I replaced -resize with -thumbnail as you suggest in the options above, but in this case the speed
dropped. The same set of 100 images took 14 seconds to process when using -thumbnail.
Depending on the number of CPU cores you have active, -resize may be
faster than -thumbnail in terms of wall-clock time, but it will
usually use less total CPU. Since the JPEG library is already
returning a fairly small image, there is much less benefit from
Looking at the directory options, I don't think this is going to be helpful for my case. The file
layout I have is one full-size image and a number of derivative sizes per directory. For example,
in a single directory we have files something like: 12345_full.jpg, 12345_small.jpg,
12345_medium.jpg, and 12345_large.jpg. The new sizes I am batch processing will be derivatives of
the *_full.jpg size but must live in the same directory. Also, these are new files, and not
resizing a file in place of the original. Correct me if I'm wrong here.
In this case, be sure to investigate the '-write filename' option
which allows you to write the current image to the specified filename
and then continue processing. In this case you might not take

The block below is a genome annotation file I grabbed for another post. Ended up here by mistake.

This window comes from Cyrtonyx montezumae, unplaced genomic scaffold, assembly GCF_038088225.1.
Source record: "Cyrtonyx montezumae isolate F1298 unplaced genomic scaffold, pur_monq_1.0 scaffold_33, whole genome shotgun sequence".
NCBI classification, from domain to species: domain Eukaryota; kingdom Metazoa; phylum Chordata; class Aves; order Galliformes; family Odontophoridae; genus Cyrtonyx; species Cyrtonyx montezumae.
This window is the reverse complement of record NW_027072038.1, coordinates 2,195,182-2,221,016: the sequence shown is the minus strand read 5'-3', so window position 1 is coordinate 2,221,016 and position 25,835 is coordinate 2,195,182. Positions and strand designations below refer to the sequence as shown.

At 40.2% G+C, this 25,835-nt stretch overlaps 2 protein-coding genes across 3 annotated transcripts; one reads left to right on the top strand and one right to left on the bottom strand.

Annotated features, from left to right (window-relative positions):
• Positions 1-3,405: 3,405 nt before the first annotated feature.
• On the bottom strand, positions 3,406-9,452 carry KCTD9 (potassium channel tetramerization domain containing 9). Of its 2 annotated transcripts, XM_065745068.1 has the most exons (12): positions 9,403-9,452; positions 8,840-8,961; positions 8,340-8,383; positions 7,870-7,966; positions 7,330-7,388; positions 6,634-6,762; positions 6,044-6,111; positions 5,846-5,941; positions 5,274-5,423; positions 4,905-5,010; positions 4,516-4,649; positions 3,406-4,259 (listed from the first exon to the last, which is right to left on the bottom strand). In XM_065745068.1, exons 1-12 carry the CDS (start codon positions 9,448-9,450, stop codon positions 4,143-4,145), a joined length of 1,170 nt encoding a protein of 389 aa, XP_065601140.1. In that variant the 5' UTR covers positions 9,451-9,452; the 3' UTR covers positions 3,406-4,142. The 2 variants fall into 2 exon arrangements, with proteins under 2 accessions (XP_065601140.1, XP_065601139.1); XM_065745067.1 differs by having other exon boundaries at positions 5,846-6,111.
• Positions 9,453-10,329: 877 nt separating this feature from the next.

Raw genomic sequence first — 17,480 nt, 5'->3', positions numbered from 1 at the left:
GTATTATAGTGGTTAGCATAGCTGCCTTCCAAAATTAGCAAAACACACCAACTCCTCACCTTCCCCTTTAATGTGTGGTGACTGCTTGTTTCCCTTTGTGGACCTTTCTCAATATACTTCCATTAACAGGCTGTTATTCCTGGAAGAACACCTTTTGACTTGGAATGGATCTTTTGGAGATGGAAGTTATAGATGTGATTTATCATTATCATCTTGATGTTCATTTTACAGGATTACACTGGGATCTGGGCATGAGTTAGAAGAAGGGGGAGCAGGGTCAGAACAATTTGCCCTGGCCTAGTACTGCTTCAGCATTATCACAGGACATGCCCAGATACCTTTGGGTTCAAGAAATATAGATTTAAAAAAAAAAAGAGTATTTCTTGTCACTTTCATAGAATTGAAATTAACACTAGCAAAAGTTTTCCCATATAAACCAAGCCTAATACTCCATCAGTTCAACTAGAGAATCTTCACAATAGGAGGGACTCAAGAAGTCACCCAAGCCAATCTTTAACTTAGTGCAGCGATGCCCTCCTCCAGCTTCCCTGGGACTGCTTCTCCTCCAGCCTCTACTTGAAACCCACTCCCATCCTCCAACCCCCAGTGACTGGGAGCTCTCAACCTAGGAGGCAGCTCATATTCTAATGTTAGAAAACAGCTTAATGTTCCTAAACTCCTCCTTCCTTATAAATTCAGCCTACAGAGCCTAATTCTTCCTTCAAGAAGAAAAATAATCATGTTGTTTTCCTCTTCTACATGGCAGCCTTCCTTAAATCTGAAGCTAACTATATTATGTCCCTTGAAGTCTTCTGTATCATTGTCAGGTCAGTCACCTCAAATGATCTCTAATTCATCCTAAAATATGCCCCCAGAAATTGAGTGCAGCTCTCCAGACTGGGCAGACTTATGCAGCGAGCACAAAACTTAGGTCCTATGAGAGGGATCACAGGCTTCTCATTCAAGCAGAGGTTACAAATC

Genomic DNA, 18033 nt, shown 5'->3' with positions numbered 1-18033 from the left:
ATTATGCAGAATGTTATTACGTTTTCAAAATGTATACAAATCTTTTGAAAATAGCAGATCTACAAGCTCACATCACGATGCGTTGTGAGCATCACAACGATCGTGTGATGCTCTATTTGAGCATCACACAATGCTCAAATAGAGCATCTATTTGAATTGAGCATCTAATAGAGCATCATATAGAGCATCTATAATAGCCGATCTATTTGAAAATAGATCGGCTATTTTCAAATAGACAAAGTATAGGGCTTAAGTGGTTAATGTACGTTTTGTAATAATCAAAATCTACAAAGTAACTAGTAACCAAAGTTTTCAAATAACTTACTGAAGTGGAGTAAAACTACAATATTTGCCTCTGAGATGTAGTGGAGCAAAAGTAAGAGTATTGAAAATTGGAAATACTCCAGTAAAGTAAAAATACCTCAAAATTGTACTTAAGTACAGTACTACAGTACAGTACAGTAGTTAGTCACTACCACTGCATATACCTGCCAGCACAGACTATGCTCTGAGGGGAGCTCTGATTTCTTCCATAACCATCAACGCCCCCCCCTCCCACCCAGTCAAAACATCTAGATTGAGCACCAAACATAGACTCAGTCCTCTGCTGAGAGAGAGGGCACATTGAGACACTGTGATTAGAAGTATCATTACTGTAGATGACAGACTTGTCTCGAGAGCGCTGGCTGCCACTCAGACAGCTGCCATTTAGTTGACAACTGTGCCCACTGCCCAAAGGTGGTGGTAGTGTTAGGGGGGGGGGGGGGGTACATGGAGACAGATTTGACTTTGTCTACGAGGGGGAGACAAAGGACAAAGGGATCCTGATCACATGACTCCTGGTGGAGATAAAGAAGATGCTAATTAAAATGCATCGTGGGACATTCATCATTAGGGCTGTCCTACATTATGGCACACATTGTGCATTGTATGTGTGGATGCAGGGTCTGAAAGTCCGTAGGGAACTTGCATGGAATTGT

advantage of the JPEG -size option, but you can use -thumbnail (or
-resize, or -scale) in a sort of pyramid fashion to produce the
various smaller sizes while reading the original image just once.
% time gm convert -verbose 100_4994.jpg -quality 80 +profile '*' \
-write original.jpg -thumbnail 60% -write large.jpg -thumbnail 60% \
-write medium.jpg -thumbnail 60% -write small.jpg -thumbnail 120x80 \
100_4994.jpg JPEG 1728x2304+0+0 DirectClass 8-bit 1.3M 0.210u 0:01 (17.3M pixels/s)
100_4994.jpg=>original.jpg JPG 1728x2304+0+0 DirectClass 8-bit 798.5K 0.290u 0:01 (13.6M pixels/s)
100_4994.jpg=>large.jpg JPG 1728x2304=>1037x1382+0+0 DirectClass 8-bit 292.5K 0.100u 0:01 (38.0M pixels/s)
100_4994.jpg=>medium.jpg JPG 1728x2304=>622x829+0+0 DirectClass 8-bit 102.8K 0.040u 0:01
100_4994.jpg=>small.jpg JPG 1728x2304=>373x497+0+0 DirectClass 8-bit 31.6K 0.020u 0:01
100_4994.jpg JPEG 1728x2304=>60x80+0+0 DirectClass 8-bit 1.780u 0:01 (4.6M pixels/s)
100_4994.jpg=>thumb.jpg JPG 1728x2304=>60x80+0+0 DirectClass 8-bit 0.000u 0:01
gm convert -verbose 100_4994.jpg -quality 80 +profile '*' -write original.jpg 1.90s user 0.09s system 184% cpu 1.078 total
Just keep in mind that there could be a small bit of additional
quality loss due to resizing an already resized image.
Regardless, when using JPEG format, the bottleneck is likely to be the
JPEG decode/encode rather than GraphicsMagick.
GraphicsMagick Maintainer, http://www.GraphicsMagick.org/